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What I Read Online – 09/17/2013 (p.m.)

18 Sep
    • Together as the diverse, multi-generational body of Christ, we worshiped God, sat under the preaching of his Word, prayed, shared communion, and enjoyed fellowship. As a result, students weren’t left wondering about the church’s purpose; they were experiencing it according to Acts 2:42-47. They learned the church exists chiefly to glorify God, not to please them
    • Simply put, we do teens a disservice when we segregate them from the life of the church. When we build youth ministries that don’t fold students into the life of the congregation, the unintended consequence is a future of empty pews
    • This book is theologically informed and pastorally wise. It helpfully distinguishes and defines definitive and progressive sanctification, and it shrewdly shows how to approach Christian living without being reductionistic.
    • This brings us back to Keener’s concern to explain the word “exegetical” in the title of the work so that the commentary is used in the way in which it was intended.  Other books might help pastors and Bible teachers with the overall biblical-theological framework of Acts, and other commentaries such as those by Bock (BECNT), Peterson (Pillar), or Schnabel (ZECNT) will help more with the flow of argument in individual passages with an eye to the theological claims and historical context of Acts.  This commentary is best treated as more of an encyclopedia of information about almost any topic that is raised in Acts and related to the ancient world than an exegetical commentary.  For scholars of Acts, Keener’s encyclopedia is indispensable!

       

      Alan J. Thompson, Lecturer in New Testament, Sydney Missionary & Bible College

    • It is not enough to preach ‘as though a man should teach in a school’.  ‘We must moreover be quickened up with good and vehement exhortations;  we must be rebuked as if a man should search a wound’.  Peter Adam himself gives some excellent tips on how to put the latter into practice;  not least:  spend at least as much prep-time thinking and praying through how to apply your exposition profoundly the body of people you’ll be speaking to, as you do working on the text.  Not, of course, an excuse to reduce my text-work time!  Very tough to do, as we all know  –  and as all really valuable things are.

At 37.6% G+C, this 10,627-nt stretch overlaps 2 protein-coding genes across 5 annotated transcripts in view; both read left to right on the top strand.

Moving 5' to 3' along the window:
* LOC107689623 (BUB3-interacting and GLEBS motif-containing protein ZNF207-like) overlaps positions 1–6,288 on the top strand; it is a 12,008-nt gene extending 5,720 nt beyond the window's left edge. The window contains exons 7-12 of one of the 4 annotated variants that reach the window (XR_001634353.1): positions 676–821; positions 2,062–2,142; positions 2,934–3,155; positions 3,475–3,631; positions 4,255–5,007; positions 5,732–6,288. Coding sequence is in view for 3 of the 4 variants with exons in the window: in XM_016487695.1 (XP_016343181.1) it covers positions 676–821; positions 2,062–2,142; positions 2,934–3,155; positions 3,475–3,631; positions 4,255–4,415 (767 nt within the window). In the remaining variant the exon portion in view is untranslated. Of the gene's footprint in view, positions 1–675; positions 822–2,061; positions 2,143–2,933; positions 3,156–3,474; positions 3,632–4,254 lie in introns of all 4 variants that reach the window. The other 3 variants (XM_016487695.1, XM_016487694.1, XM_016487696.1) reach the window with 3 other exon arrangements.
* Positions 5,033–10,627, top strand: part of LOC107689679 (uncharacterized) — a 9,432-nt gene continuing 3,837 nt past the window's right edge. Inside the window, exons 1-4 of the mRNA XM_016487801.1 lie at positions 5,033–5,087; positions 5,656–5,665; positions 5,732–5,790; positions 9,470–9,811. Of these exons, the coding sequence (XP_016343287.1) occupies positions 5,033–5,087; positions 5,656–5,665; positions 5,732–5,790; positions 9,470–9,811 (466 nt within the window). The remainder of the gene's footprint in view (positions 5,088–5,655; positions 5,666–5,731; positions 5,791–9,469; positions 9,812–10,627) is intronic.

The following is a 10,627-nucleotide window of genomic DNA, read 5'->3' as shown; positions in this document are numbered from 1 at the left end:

• First of all, Christ has supplied us with his Spirit to carry forward the “work of spiritual recovery and redemption among men, which He Himself, when on earth, had only begun” (82).

       

      Second, Christ has left us the Church, with its work of Word and sacrament, to be “another instrument in the hand of Christ for carrying forward and accomplishing His purpose of grace on earth” (82).

       

      In short, the work of Christ on earth was one of recovery and redemption, and to continue this work after his ascension into heaven, Christ left behind the Spirit and the Church.

    • Does this mean Christians should be indifferent to suffering in the world? Or pursue irrelevance in their neighborhoods and in their workplaces? No and no. But I dare assert that Bannerman’s doctrine of the church makes more eminent sense to me, and seems more plainly biblical, than contemporary notions whereby the church is called upon to be something it cannot be and do something it cannot do
    • Family time is essential. Doing homework and practicing don’t have to draw away from positive family relationships and time together. Try practicing with your child. Ask them (in a positive, inviting way) to play what they’re learning for you or to perform for the family. And when it’s time to hit the books, try sitting down to study with your child by helping them with their assignments or simply sitting next to them while you do your own reading, study, or work. Being present is a simple way to be supportive.

Posted from Diigo. The rest of my favorite links are here.

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Posted by on 18/09/2013 in Current Issues

 

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